Approaching the 150 Degrees I typically aim to slow the climb to 12 deg/min rise but sometimes it might be more aggressive ie 15. Between 150 and 180 I still increase the temperature but aim for 10 and no more than 12 degrees / minute After 180 I then increase the rate a few degrees and at first crack back off the heat to slow the rate as much as possible but without running into a negative temp ramp.
    I would love some feedback from more experienced roasters as this has been established by my own roasting experiments.
    I find the Yemen beans the hardest to roast as they can go from perfect to overdone very quickly so the final few minutes are quite critical.
    You might like to read another thread where KJM had some good feedback on changing the profiles and the result in the cup, Mal also listed a reference http://coffeesnobs.com.au/YaBB.pl?num=1307254012/8#8

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    Life-long Learner DesigningByCoffee's Avatar
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    Re: Observations on fixed output vs adjustable heat gun in a Corretto setup…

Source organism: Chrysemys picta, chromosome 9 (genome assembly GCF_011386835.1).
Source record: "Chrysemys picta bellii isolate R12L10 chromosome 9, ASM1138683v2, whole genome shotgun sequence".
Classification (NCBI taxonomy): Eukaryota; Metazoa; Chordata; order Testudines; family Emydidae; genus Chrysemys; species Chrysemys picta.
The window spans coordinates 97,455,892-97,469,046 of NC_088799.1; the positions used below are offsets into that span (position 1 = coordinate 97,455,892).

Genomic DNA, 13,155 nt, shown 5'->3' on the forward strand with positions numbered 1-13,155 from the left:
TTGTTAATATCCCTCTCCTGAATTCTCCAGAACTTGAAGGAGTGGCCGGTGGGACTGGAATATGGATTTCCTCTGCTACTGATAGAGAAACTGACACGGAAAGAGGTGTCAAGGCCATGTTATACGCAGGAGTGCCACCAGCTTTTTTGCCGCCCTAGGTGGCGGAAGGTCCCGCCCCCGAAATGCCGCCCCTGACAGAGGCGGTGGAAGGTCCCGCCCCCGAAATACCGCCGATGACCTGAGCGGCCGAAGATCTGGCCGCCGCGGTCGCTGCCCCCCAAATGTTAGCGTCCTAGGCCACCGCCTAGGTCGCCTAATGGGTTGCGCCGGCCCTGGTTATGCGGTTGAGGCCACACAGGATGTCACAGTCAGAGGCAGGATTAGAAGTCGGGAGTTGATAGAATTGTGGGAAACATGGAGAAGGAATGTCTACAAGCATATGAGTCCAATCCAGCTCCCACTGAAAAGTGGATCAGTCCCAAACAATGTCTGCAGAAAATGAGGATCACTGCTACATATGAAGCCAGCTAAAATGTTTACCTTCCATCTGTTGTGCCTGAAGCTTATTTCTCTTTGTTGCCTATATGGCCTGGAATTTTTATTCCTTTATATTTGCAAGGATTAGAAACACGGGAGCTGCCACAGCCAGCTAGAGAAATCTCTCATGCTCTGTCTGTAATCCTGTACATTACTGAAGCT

Quote Originally Posted by 407F666F7955580A0 link=1336013860/6#6 date=1336111564
    You might like to read another thread where KJM had some good feedback on changing the profiles and the result in the cup, Mal also listed a reference http://coffeesnobs.com.au/YaBB.pl?num=1307254012/8#8
    Mmmmmm… Interesting! Certainly there is plenty of scope for experimenting when you can actually achieve a consistent, repeatable result.
    It seems that maybe starting slow, ramping up 150 then slowing to 160, then ramping again might have some impact? Ill need to have a play!

    Also, after 2 roast over the weekend, Im truly amazed how controllable this new setup is compared to the fixed temp HG. Once I got the input temps into the zone, the profile is soooo smooth (13mins to first crack, then 6mins to second crack - see my old fashioned, hand recorded profile!)

    To add adjustments for ambient, different beans etc is probably only 10 deg away on the settings… sweet :)

    Ill let you know how it cups…

    Matt


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    Re: Observations on fixed output vs adjustable heat gun in a Corretto setup…